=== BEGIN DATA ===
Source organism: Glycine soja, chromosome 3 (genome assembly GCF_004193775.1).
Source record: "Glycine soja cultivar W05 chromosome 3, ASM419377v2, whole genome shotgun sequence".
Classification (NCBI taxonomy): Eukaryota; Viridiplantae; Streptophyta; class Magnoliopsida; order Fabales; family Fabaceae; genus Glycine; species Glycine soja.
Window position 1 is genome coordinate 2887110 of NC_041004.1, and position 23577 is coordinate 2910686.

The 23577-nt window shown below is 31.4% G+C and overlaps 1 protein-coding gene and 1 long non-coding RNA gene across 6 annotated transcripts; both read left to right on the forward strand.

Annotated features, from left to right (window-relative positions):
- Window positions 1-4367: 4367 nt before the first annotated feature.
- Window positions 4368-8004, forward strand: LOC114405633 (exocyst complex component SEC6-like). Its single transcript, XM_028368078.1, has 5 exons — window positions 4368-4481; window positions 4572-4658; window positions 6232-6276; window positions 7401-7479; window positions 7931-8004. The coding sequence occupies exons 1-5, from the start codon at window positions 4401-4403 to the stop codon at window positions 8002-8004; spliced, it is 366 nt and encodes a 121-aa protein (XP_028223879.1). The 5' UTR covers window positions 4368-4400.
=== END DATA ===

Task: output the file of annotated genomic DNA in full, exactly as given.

Source organism: Glycine soja, chromosome 3 (genome assembly GCF_004193775.1).
Source record: "Glycine soja cultivar W05 chromosome 3, ASM419377v2, whole genome shotgun sequence".
Classification (NCBI taxonomy): Eukaryota; Viridiplantae; Streptophyta; class Magnoliopsida; order Fabales; family Fabaceae; genus Glycine; species Glycine soja.
Window position 1 is genome coordinate 2887110 of NC_041004.1, and position 23577 is coordinate 2910686.

The 23577-nt window shown below is 31.4% G+C and overlaps 1 protein-coding gene and 1 long non-coding RNA gene across 6 annotated transcripts; both read left to right on the forward strand.

Annotated features, from left to right (window-relative positions):
- Window positions 1-4367: 4367 nt before the first annotated feature.
- Window positions 4368-8004, forward strand: LOC114405633 (exocyst complex component SEC6-like). Its single transcript, XM_028368078.1, has 5 exons — window positions 4368-4481; window positions 4572-4658; window positions 6232-6276; window positions 7401-7479; window positions 7931-8004. The coding sequence occupies exons 1-5, from the start codon at window positions 4401-4403 to the stop codon at window positions 8002-8004; spliced, it is 366 nt and encodes a 121-aa protein (XP_028223879.1). The 5' UTR covers window positions 4368-4400.